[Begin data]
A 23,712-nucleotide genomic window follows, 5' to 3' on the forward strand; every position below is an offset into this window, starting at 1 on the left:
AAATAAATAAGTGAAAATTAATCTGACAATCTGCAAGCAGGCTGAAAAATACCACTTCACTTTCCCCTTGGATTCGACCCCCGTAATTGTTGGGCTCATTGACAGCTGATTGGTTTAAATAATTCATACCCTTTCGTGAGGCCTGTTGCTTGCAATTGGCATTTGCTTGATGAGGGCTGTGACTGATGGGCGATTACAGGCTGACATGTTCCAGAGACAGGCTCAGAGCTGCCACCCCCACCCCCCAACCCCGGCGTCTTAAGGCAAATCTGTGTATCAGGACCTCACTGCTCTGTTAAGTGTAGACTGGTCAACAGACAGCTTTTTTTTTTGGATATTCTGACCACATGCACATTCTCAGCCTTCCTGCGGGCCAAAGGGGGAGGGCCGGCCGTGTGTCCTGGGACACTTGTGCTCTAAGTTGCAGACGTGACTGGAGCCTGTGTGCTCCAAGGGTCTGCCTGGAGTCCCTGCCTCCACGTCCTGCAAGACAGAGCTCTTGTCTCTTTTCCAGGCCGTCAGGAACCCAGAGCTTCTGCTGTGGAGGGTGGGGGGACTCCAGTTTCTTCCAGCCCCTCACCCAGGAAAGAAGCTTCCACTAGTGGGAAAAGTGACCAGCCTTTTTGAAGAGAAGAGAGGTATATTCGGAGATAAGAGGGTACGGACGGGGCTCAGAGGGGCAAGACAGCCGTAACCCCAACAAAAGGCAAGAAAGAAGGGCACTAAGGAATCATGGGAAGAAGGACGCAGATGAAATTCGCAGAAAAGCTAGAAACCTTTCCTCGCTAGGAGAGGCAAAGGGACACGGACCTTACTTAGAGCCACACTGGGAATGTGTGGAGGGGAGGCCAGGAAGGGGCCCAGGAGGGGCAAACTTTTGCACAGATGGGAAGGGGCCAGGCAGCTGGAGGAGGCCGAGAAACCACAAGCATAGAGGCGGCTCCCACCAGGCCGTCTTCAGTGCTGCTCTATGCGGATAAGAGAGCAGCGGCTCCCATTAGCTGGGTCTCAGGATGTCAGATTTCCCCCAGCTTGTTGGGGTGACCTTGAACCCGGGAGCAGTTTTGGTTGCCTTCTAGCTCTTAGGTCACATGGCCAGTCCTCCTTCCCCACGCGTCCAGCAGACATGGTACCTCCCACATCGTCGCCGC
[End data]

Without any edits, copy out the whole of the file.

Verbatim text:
A 23,712-nucleotide genomic window follows, 5' to 3' on the forward strand; every position below is an offset into this window, starting at 1 on the left:
AAATAAATAAGTGAAAATTAATCTGACAATCTGCAAGCAGGCTGAAAAATACCACTTCACTTTCCCCTTGGATTCGACCCCCGTAATTGTTGGGCTCATTGACAGCTGATTGGTTTAAATAATTCATACCCTTTCGTGAGGCCTGTTGCTTGCAATTGGCATTTGCTTGATGAGGGCTGTGACTGATGGGCGATTACAGGCTGACATGTTCCAGAGACAGGCTCAGAGCTGCCACCCCCACCCCCCAACCCCGGCGTCTTAAGGCAAATCTGTGTATCAGGACCTCACTGCTCTGTTAAGTGTAGACTGGTCAACAGACAGCTTTTTTTTTTGGATATTCTGACCACATGCACATTCTCAGCCTTCCTGCGGGCCAAAGGGGGAGGGCCGGCCGTGTGTCCTGGGACACTTGTGCTCTAAGTTGCAGACGTGACTGGAGCCTGTGTGCTCCAAGGGTCTGCCTGGAGTCCCTGCCTCCACGTCCTGCAAGACAGAGCTCTTGTCTCTTTTCCAGGCCGTCAGGAACCCAGAGCTTCTGCTGTGGAGGGTGGGGGGACTCCAGTTTCTTCCAGCCCCTCACCCAGGAAAGAAGCTTCCACTAGTGGGAAAAGTGACCAGCCTTTTTGAAGAGAAGAGAGGTATATTCGGAGATAAGAGGGTACGGACGGGGCTCAGAGGGGCAAGACAGCCGTAACCCCAACAAAAGGCAAGAAAGAAGGGCACTAAGGAATCATGGGAAGAAGGACGCAGATGAAATTCGCAGAAAAGCTAGAAACCTTTCCTCGCTAGGAGAGGCAAAGGGACACGGACCTTACTTAGAGCCACACTGGGAATGTGTGGAGGGGAGGCCAGGAAGGGGCCCAGGAGGGGCAAACTTTTGCACAGATGGGAAGGGGCCAGGCAGCTGGAGGAGGCCGAGAAACCACAAGCATAGAGGCGGCTCCCACCAGGCCGTCTTCAGTGCTGCTCTATGCGGATAAGAGAGCAGCGGCTCCCATTAGCTGGGTCTCAGGATGTCAGATTTCCCCCAGCTTGTTGGGGTGACCTTGAACCCGGGAGCAGTTTTGGTTGCCTTCTAGCTCTTAGGTCACATGGCCAGTCCTCCTTCCCCACGCGTCCAGCAGACATGGTACCTCCCACATCGTCGCCGC